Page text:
When I was a kid, my bedroom was at one end of the hall. The bathroom was at the opposite end. The distance between the two couldn’t have been more than a few dozen feet, but when the lights were out in the middle of the night or early in the morning in the middle of winter, something magical happened. Not the good magic, where people with high moral fiber gain the ability to run really fast. The kind of magic that –to paraphrase Plucky Patty– gives murderers the power to do anything.
I knew there weren’t any meta-humans waiting for me in dark hallway. No snakes or spiders, neither. But fear isn’t an intellectual experience. It’s an emotional response. A stupid, irrational, emotional response. I have hated transitions, both literal and from a storytelling perspective, ever since. I understand that transitions serve a purpose. I understand they connect point A (or contrived plot device A) to point B. I still don’t have to like them.
This episode of The Flash is a hallway. It serves as nothing more than a bridge from the crises of last episode(s) to the crises of the next episode(s). Oh, and a plug for Legends of Tomorrow. Since this episode has to serve the function of being a transitional episode, it’s probably not going to be submitted for an Emmy nomination. Still, it could have been tolerable had the episode contained a strong, self-contained narrative that distracted us from the fact that this is a filler episode.
Sadly, this episode did not. What we got was a heavy-handed moral with all the subtlety of a nuclear-powered haymaker. No wonder the smooth-cheeked and handsomely coifed Jay Garrick gave that lame excuse last week of needing to get a shower, a shave, and some sunlight. He must have read the script for this week’s episode and wisely decided to sit this one out.
When we left our heroes, Dr. Stein was having a nuclear meltdown. The Firestorm matrix is unstable without an opposite to balance it. Dr. Stein can’t be Firestorm alone. The team needs to find someone else who was similarly affected by the STAR Labs reactor explosion. Someone like Ronnie.
But Ronnie was vaporized by the explosion. So was Dr. Stein. It would make sense then that the team must be looking for someone else who was vaporized, right? How do you find someone like that?
You don’t. You find a pair of individuals who survived the blast. People who were treated for other injuries suffered during the explosion. People like that football player from a poor family who finally got his shot at glory in the big game and can use his athletic ability to write his way into the school of his choice. The guy who risked his life to get others to safety during the blast. Or, you know, a young scientist with a rap sheet.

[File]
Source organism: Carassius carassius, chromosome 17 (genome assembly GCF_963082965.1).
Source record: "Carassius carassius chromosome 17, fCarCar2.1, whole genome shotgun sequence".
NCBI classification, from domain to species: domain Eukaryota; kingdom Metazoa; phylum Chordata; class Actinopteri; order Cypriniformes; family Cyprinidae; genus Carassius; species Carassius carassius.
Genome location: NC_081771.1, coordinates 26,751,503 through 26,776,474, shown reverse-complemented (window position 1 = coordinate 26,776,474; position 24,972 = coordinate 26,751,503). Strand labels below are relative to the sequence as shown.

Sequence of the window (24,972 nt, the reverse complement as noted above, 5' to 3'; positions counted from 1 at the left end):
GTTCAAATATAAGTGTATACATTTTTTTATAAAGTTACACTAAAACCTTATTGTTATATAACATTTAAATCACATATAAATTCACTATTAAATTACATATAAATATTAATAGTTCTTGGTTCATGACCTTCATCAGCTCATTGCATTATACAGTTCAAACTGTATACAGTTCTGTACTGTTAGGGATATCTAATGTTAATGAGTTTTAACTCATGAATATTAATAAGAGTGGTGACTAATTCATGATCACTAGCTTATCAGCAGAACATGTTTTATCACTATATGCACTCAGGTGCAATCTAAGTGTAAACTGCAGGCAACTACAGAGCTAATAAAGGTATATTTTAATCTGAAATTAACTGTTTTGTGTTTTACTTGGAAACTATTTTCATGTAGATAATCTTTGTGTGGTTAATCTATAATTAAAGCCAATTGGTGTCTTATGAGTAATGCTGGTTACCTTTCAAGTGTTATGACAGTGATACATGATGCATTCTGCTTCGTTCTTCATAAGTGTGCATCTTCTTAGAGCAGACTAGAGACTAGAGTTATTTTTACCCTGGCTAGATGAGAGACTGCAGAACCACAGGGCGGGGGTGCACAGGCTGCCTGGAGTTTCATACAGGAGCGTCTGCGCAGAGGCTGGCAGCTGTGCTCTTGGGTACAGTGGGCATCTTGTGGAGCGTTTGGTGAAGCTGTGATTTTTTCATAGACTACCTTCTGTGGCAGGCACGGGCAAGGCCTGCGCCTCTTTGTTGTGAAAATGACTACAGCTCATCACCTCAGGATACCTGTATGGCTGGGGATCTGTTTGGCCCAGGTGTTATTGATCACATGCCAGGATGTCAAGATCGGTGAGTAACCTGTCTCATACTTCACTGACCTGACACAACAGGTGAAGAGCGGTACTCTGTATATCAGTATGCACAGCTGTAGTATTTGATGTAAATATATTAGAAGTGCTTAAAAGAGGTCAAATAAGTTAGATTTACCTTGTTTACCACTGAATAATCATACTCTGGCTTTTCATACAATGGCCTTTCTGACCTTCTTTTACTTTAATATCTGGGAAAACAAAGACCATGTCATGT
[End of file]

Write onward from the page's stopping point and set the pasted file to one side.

Caitlin feels protective of Dr. Stein. I get that. He’s not just a part of the team, he’s the kindly old man filling the Obi-Wan role of mentor to these fledgling heroes. More than that, he is one half –the surviving half– of Firestorm. Of Cait’s dead husband. Of course she wants to protect him. Of course she wants to find someone like Ronnie to plug in and be the one to stabilize the Firestorm matrix and save Dr. Stein.
So, why is it that when presented with two possible candidates, Cait chooses the complete opposite of Ronnie? Ronnie worked at STAR Labs, but he was an engineer. A designer. A builder. So, do you go with the mechanic or the scientist? Let’s not even get into the whole race discussion. For a show that embraces diversity, we have the white girl choosing between the white-washed black scientist and the colloquialism-speaking black mechanic.
Cait is so sure that the former, Henry Hewitt, is the right match for Dr. Stein that she brings him to STAR Labs and gives him the full tour, even showing him where they hang the Flash suit, filling Hewitt’s head with promises of great power and glory. So sure that Hewitt is the ideal match for Dr. Stein, Cait only does a cursory “I’ll check but don’t expect to find anything so I’m not going to really dig” check and (shockingly!) misses Hewitt’s sealed criminal record. What could possibly go wrong?
Well, the merge between Dr. Stein and Hewitt doesn’t work. Who would have seen that coming? Sorry, pal… guess there’s no super powers in your future after all. Stop by the front desk on your way out and the receptionist will validate your parking. But that’s not the case, is it? Something about being exposed to the Firestorm matrix in Dr. Stein during the failed merge attempt has awakened the dormant powers in Hewitt.
Did I mention that Cait forgot to check Hewitt’s criminal record?
The other possible candidate is that hero from the gridiron from two years ago when the reactor blew. The reactor wasn’t the only thing to blow out that night. Jefferson Jackson, “Jax” for short, blew out his knee that night saving his teammates. That injury blew his chances at college. Instead of moping about what was taken from him, Jax got a job, dealt with his frustrations and moved on, putting the events of two years ago behind him.